Cold Case: Homicide first ruled accidental death

Cold Case: Homicide first ruled accidental death
Marjorie Sands

Cold Case: Homicide first ruled accidental death

Two years and there are still no answers in a  Rock County woman’s death.

Marjorie Sands’ family found her dead on her bedroom floor. The coroner ruled it an accident, but officials say it wasn’t. 

The Sands’ family said the case might never be solved.

Several days after 91-year-old Sands was buried, her family found something suspicious. It was suspicious enough for authorities to exhume her body. The Rock County coroner never performed an autopsy, and Sands’ son said, had she, it would have been clear Marjorie didn’t accidentally fall out of her bed and die.

“There were some things that just didn’t add up at first, but we figured (the coroner’s office) knew what they were doing. They’re the ones that should make the call,” said Marjorie’s son Kenneth Sands.

The coroner, Jenifer Keach, said Marjorie Sands suffered injuries consistent with a fall.

“There was no further investigation of the body, looking for possible injuries or anything like that,” said Kenneth Sands. “I just felt like the coroner’s office mishandled that right from the start.”

“Unfortunately an autopsy wasn’t done in this case and it would have shown that it wasn’t as it was originally thought to be,” said Rock County Sheriff’s Office Capt. Todd Christiansen.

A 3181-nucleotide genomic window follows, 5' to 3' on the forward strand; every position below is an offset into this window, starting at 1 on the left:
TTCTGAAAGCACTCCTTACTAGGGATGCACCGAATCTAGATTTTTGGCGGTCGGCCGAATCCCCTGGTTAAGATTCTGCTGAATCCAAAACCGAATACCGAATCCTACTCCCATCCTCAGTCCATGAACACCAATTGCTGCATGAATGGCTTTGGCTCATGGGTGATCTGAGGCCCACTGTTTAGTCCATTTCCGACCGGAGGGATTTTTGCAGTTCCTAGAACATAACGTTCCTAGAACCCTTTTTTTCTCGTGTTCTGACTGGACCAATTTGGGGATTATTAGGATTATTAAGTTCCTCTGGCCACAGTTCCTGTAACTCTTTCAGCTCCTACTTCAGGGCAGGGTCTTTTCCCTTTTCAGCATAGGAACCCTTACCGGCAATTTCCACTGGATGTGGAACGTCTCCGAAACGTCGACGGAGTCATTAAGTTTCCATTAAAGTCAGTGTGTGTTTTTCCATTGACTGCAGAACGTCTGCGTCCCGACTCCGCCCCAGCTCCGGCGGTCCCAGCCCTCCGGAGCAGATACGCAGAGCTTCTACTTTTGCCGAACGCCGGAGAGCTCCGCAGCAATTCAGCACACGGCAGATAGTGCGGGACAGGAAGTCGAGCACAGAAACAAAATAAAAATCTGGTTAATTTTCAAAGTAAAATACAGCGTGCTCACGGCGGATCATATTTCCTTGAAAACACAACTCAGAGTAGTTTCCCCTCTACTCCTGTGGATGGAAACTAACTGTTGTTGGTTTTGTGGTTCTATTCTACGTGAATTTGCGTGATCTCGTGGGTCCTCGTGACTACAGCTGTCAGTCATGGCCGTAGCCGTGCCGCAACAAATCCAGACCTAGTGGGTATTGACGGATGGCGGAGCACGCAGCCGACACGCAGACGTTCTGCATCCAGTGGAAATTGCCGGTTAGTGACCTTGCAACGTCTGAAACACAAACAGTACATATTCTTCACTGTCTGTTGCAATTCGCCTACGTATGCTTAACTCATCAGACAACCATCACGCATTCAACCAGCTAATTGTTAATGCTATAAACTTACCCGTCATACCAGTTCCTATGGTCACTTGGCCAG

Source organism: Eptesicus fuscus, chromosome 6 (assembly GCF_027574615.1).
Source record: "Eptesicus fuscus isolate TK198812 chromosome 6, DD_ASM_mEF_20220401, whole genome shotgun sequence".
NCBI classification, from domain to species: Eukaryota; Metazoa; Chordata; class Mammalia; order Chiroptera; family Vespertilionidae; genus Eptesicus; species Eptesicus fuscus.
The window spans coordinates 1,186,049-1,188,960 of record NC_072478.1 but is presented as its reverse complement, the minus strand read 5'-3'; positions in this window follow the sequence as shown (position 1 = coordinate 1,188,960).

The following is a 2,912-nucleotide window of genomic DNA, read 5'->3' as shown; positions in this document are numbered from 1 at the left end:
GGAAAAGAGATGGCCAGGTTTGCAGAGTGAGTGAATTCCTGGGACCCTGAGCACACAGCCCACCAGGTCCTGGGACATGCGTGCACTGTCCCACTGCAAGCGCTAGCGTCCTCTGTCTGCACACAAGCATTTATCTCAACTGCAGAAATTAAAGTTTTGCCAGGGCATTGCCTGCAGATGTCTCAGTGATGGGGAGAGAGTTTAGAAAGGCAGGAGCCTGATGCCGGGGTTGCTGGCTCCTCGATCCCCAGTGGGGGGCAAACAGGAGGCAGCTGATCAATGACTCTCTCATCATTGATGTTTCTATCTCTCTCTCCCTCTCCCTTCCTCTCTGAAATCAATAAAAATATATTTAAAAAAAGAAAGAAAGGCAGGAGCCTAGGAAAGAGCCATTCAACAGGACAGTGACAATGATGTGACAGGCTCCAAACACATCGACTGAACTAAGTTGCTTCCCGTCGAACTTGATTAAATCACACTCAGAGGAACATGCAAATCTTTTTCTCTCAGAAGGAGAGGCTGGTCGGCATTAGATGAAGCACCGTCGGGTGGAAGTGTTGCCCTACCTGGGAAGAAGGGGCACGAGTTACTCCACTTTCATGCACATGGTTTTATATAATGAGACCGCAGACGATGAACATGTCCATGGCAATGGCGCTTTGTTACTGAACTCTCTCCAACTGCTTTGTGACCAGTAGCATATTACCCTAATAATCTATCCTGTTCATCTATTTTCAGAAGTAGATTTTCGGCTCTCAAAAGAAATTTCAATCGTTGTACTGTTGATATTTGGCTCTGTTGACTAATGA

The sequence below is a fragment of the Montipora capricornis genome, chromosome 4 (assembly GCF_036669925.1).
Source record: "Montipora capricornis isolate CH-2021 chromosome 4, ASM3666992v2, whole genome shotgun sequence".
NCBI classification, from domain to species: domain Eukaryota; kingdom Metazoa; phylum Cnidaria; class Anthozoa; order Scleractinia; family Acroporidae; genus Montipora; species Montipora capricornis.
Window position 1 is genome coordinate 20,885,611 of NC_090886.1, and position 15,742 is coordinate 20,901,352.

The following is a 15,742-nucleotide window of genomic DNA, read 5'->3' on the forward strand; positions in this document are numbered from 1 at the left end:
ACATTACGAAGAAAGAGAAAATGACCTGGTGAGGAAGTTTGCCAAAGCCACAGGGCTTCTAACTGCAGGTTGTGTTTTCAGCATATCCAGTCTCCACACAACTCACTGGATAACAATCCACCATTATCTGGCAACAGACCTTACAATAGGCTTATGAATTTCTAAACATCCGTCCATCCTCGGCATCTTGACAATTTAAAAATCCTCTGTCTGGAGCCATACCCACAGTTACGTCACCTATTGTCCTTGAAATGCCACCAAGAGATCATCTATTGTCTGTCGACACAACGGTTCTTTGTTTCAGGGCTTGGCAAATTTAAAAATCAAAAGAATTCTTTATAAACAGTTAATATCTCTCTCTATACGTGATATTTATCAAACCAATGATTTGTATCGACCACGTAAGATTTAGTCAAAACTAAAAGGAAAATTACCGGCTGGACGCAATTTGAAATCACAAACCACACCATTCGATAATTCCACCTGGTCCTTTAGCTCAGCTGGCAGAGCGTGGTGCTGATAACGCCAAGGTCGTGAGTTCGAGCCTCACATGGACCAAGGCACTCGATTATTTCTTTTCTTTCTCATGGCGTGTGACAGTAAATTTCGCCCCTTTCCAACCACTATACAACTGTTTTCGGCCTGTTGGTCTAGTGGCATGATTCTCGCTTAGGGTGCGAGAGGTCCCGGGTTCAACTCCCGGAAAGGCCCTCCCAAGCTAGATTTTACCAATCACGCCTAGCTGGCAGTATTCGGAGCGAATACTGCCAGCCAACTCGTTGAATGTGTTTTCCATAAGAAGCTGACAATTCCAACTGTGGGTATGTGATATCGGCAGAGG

Christiansen said it’s too expensive to autopsy every death in Rock County. Last year, Keach said her office investigated 783 cases and at $1,450 a piece, that would cost taxpayers more than $1 million. Instead, Keach said she autopsies 10 percent of cases based not on a set of rules, but rather her experience.

The former nurse was elected coroner in 2005 and performs autopsies based on “pertinent information particular to each case,” and in Sands’ case, that information came too late.

Christiansen refused to explain the new information that came forward five days after Sands’ funeral. He said releasing it could jeopardize the case. But its significance could be seen in what happened next.

“You have to have some pretty good reasons why you’re going to dig somebody up,” said Christiansen.

In a rare move, the sheriff’s office exhumed Sands’ body.

A Dane County forensic pathologist performed an autopsy that caught inconsistencies in Sands’ original cause of death. Kenneth Sands said his mother had severe internal injuries and her death has since been classified as a homicide.

“We do have some physical evidence, but I think had we been able to do a thorough search of the scene the day she was found, we probably would have had more,” said Christiansen. 

While there have been few leads in two years, Christiansen is still hopeful, since some information came in as early as two weeks ago.

“We want to come to a conclusion,” said Christiansen. “It’s just going to take that right piece of information to come forward.”

As for Marjorie Sands’ son, the situation is still unsettling. He said he wants justice, but until this Wisconsin cold case is closed, he’ll work to keep his mother’s memory alive.

“A lot of people don’t make it close to their 90s and when they do, you feel fortunate you’ve had them that long,” said Kenneth Sands. “But it shouldn’t end like that.” 

Keach refused our on-camera interview request, but said by phone, it’s tragic the family blames anyone but Marjorie’s murderer. And said her office did the best it could with what it had.

Keach, though, is out of a job come 2015 after the County Board and voters weighed in to appoint a medical examiner instead.

The Sheriff’s Office declined to speculate about a motive, but said there weren’t any signs of a break-in at Marjorie’s house only adding to the mystery.

If you can help crack the case, you can anonymously call the Rock County Sheriff’ Office at (608) 757-2244.